Configuring a Nameserver Some quick notes regarding registering your domain name. Scenerio: Your ISP is changing his IP blocks. All of the information on your name server remains the same, except the IPs. Use the "HOST FORM" from internic to make your changes. I would recommend that you change ONE nameserver at a time, as internic may take up to a week to modify domain records with IP changes. These kinds of records are changed manually, so it can take a while.

Internic records follow the idea that a single name server is attached to a single IP. What this means, is that if you are doing virtual name hosting, all of the respective sites you are hosting will be changed once internic makes the respective record changes (note: You may not have a name server with 2 IPs).

change your /etc/resolv.conf file
nameserver		<---- localhost
nameserver	<---- your local IP
nameserver		<---- your ISP IP
You will need to create 4 files:
/etc/namedb/master/	<---- domain records
/etc/namedb/master/127.0.0		<---- reverse local records
/etc/namedb/master/207.12.13		<---- reverse records
/etc/namedb/named.conf			<---- bind records

server: rocksalt (
nameserver: rocksalt
2nd nameserver: prune
feed: (

substitute the server, domain, feed information where applies. Note that the "235" reference applies to the last part of my IP address.

You may find a copy of what I use here.

note: the "serial" is the serial number of the date, YYYYMMDDXX where XX=01 for the first modification, 02 for the second time you change something etc. This is how the systems out there know if you changed some information. Be sure to increment it if you change anything.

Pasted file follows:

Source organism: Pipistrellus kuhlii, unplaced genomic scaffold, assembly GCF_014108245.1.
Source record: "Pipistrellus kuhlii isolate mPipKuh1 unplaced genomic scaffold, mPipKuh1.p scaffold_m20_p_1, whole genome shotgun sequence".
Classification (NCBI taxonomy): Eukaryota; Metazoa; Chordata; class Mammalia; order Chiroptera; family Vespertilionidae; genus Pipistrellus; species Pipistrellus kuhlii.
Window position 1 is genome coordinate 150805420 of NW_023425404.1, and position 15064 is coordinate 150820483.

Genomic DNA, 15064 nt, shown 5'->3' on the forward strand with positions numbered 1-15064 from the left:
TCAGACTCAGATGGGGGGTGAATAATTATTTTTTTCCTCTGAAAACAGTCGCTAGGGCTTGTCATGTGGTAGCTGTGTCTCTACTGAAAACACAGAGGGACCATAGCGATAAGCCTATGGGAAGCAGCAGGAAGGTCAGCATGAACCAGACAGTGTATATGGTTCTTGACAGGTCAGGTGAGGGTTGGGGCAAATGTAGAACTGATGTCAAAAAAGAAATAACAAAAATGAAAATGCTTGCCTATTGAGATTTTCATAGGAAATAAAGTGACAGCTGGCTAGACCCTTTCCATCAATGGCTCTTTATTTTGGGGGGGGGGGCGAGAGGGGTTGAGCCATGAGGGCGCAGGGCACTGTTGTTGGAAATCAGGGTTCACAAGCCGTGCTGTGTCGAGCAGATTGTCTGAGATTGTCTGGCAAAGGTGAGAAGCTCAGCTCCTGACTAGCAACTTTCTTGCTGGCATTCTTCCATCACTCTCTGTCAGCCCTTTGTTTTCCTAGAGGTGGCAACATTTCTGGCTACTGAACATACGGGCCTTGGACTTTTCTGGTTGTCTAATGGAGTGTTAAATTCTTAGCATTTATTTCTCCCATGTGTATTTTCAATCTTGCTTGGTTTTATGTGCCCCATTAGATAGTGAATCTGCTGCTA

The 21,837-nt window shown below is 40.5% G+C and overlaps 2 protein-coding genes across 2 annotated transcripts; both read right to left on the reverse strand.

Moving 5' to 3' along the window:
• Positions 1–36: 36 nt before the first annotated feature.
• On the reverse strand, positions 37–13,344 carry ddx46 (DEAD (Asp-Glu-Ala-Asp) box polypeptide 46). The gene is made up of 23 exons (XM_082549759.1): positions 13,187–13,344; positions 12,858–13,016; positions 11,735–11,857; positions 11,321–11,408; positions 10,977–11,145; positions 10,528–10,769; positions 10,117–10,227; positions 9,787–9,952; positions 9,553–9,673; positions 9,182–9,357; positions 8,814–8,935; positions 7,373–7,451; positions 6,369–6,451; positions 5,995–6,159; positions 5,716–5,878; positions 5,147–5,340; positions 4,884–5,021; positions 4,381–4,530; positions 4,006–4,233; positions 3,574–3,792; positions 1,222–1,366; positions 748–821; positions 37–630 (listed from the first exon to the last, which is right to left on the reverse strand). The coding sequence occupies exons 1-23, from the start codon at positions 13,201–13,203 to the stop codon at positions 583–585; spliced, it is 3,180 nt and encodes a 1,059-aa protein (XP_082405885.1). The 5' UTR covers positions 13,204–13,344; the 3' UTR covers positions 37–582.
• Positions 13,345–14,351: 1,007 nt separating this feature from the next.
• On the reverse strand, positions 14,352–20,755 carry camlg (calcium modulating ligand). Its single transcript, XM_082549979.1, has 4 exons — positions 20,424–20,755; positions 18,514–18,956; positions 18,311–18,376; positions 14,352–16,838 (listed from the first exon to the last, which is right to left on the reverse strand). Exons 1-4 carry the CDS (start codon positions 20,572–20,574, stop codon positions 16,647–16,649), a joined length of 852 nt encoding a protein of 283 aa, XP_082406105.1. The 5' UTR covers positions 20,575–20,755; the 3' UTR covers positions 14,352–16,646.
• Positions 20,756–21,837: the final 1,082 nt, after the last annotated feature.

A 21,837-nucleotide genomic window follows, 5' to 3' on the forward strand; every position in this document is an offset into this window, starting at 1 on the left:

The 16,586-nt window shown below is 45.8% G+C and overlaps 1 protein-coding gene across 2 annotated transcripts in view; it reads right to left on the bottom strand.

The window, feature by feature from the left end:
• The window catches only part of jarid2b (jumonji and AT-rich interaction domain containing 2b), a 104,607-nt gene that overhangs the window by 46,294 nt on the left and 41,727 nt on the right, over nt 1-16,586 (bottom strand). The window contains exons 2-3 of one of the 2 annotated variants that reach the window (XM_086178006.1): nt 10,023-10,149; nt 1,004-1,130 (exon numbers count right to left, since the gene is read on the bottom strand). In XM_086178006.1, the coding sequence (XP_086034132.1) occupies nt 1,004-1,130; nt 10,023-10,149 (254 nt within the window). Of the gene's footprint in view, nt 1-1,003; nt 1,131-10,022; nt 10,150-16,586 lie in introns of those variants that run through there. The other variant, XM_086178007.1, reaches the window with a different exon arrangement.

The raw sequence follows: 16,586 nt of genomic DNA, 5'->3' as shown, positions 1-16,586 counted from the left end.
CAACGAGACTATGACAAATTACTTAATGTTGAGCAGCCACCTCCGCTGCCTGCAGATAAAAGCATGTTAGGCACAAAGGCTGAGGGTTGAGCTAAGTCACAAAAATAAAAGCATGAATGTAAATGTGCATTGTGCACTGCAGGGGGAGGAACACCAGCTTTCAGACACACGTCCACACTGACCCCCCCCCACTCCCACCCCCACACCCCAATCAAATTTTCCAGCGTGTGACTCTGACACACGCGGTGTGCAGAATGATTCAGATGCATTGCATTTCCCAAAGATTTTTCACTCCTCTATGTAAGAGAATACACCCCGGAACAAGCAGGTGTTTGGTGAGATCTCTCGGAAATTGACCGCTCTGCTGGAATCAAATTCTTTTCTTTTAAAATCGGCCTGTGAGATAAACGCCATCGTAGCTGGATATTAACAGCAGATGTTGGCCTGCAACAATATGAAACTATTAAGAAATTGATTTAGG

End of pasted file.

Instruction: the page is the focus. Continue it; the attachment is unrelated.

change your /etc/rc.conf file so it says:

named_flags="-b /etc/namedb/named.conf"

nslookup is a good tool to use to check if you did everything correctly. This info is intended simply to give you a good start. Chapter 25 in The Complete FreeBSD by Greg Lehey was my reference. Thanks to Jack Morgan for his help.

very very important. You must put a period after the name (ie, in nslookup or it will not look correctly. This also applies in the domain records. Be sure to look very carefully at the examples or it can mess you up.

An important note: simply putting your information here is not the last step you need to do. Whoever is in charge of your "subnet" needs to create the neccessary matching files both forward and reverse (IP). If it isn't done then you may experience your site going up and down.

If at all possible, make sure that you have a primary and secondary name server. You may have more than one secondary name server. more is usually better. Having more than one primary name server isn't usually recommended.

If you're creating a secondary name server, you basically will be substituting the word "primary" with "secondary".

If you're planning on becoming an ISP, I'd recommend DNS & BIND by O'reilly. The second edition is out. It gets a little cryptic, and it isn't the easiest stuff to understand, but it'll become a reference guide.